We all know that the composer writes the music, and many composers are well known. But even the greatest operas would be nothing without the story and the words. So where do these come from?

Very simply, the librettist is the writer of the libretto (plural: libretti), the diminutive for libro, or book in Italian – literally ‘little book’. Libretto can refer to either the actual text or words of an opera or the book in which these words are published. The librettist, therefore, is the book writer.

Musical theatre has a composer writing the music, a lyricist writing the song words and a librettist writing the spoken dialogue and directing the order of the songs and incidental music. Opera, in which all the dialogue is sung, has only a composer and librettist. It’s a complicated job that involves much more than just writing song lyrics, and the libretto will contain the opera’s story and stage directions as well as the sung dialogue.

The stories themselves are often adapted from mythology (Wagner’s Ring Cycle, for example), older plays (Shakespeare is a popular source, giving us Britten’s Midsummer Night’s Dream (Britten, 1960) among others) and history (Rhondda Rips It Up (Langer, 2018), a feminist opera based on the life of suffragette Margaret Mackworth, the second Viscountess Rhondda).
Lorenzo de Ponte
A great number of composers are household names, but this generally isn’t the case with the librettist. You don’t need to be an opera aficionado to have heard of Wolfgang Amadeus Mozart. But what about Emanuel Schikaneder? He wrote the libretto for Mozart’s celebrated opera Die Zauberflöte (The Magic Flute, 1791), as well as 55 other libretti. It’s fair to say that his is not a well-known name outside of opera circles. An exception to this is writing partnerships, one of the most famous of which being Gilbert and Sullivan. Arthur Sullivan composed the music for the pair’s 14 comic operas, while William Gilbert wrote the libretti.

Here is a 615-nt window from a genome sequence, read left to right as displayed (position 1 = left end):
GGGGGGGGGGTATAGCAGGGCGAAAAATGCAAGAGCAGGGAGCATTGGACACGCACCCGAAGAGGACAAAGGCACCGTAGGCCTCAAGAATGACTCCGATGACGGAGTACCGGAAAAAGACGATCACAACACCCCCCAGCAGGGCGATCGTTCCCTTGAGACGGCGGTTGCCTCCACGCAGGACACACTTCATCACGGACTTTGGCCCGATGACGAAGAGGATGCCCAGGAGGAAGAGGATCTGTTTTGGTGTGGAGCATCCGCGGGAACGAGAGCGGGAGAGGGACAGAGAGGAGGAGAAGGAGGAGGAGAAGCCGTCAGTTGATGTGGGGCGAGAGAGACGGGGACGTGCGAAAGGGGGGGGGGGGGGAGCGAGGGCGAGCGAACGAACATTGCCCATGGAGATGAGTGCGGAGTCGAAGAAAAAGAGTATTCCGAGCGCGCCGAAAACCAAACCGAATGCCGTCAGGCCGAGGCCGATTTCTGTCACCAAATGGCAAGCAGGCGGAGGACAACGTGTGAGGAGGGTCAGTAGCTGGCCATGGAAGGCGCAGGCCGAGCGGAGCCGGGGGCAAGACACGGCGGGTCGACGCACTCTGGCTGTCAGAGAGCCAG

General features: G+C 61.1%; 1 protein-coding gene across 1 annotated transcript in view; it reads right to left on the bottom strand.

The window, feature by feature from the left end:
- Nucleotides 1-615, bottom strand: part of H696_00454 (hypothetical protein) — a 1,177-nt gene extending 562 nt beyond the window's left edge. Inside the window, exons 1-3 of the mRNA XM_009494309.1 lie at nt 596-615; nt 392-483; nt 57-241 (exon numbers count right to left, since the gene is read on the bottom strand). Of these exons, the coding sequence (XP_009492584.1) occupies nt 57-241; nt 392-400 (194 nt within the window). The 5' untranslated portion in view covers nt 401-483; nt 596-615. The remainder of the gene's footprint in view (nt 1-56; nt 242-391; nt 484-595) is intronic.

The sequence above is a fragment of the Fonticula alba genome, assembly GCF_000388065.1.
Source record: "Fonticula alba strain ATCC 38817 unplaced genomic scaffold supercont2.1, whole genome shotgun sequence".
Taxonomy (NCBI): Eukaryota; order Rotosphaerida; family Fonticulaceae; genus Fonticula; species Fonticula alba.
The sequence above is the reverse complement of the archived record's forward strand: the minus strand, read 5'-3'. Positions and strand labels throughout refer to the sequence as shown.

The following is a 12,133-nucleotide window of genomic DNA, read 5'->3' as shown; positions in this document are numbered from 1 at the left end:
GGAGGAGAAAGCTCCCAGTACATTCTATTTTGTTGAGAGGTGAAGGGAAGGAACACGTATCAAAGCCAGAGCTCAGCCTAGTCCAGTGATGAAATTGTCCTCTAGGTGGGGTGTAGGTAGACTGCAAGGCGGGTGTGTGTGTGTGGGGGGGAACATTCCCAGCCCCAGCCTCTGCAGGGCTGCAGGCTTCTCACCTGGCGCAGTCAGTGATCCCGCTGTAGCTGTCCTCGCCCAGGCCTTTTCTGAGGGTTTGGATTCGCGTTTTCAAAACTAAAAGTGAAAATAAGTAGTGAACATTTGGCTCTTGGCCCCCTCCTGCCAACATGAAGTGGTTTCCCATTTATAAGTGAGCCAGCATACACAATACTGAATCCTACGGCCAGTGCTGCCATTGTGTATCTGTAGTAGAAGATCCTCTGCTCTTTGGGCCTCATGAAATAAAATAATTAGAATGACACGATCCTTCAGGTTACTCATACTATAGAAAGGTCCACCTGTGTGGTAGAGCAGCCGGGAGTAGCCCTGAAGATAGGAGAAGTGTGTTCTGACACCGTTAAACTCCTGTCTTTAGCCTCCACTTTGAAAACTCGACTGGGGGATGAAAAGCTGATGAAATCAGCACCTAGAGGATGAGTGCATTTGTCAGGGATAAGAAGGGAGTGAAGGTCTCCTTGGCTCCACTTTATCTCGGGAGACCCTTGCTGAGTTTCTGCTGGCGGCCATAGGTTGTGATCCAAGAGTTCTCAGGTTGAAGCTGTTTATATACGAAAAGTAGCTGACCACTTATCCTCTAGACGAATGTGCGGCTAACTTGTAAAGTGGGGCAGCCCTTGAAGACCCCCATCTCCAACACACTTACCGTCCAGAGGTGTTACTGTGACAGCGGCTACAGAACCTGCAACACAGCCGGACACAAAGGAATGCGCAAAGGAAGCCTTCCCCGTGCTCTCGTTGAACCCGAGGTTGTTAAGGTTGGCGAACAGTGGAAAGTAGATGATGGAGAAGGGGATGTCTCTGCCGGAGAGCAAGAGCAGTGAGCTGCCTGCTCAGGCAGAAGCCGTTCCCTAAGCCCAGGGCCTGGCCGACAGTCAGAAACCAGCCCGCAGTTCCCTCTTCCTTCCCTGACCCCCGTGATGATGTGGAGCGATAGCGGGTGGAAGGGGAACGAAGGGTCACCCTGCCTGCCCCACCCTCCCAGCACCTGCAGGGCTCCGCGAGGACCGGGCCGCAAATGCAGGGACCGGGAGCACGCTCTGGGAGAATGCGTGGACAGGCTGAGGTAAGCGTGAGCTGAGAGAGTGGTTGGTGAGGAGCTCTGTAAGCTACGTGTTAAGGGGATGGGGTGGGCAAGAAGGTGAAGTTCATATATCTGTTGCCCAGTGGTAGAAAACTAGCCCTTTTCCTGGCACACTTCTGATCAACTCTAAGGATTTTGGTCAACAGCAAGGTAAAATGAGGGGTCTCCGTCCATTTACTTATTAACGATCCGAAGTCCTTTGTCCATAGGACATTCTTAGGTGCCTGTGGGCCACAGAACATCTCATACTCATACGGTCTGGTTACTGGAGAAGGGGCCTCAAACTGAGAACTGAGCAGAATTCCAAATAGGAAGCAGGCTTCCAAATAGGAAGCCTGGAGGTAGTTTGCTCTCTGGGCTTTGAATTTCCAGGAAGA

There are several 17th century operas for which the name of the librettist wasn’t even recorded, while the composer became famous. It’s hard to say exactly why composers have traditionally taken the limelight, but one explanation is that the music is thought to be more complex than the words, much of which might have been lifted from an existing play or story. This isn’t true for all librettists, though. Lorenzo Da Ponte, for example, was a noted 18th century librettist who wrote libretti for 28 operas, including three of Mozart’s most celebrated pieces, Don Giovanni (1787), Le nozze di Figaro (The Marriage of Figaro, 1786) and Così fan tutte (Women Are Like That, 1790).

The ways in which composers work with librettists differ. Gilbert and Sullivan’s own relationship was famously contentious, and after the failure of The Grand Duke in 1896 they never worked together again. Some composers wrote their own libretti; Wagner is the most famous of these. He sought to synthesise the poetic, visual, musical and dramatic arts, with music subsidiary to drama; he referred to this concept as the Gesamtkunstwerk, or total work of art. In other cases the libretto is written in close collaboration with the composer, which can involve both writers adapting and commenting on each others’ work.

However the librettist creates their work, though, and regardless of whether we believe the music to be prominent, it is still true that the operas we know today wouldn’t be what they are without the words. So maybe it’s time for the librettist to take a bow.



From top:
Libretti (left to right): I Medici; composer Ruggero Leoncavallo also wrote the libretto. Cavalleria rusticana (Rustic Chivalry), composed by Pietro Mascagni to an Italian libretto by Giovanni Targioni-Tozzetti and Guido Menasci. Tosca by Giacomo Puccini to an Italian libretto by Luigi Illica and Giuseppe Giacosa.
Lorenzo Da Ponte was an Italian librettist who wrote the libretti for 28 operas by 11 composers.
All images public domain via commons.wikimedi.org.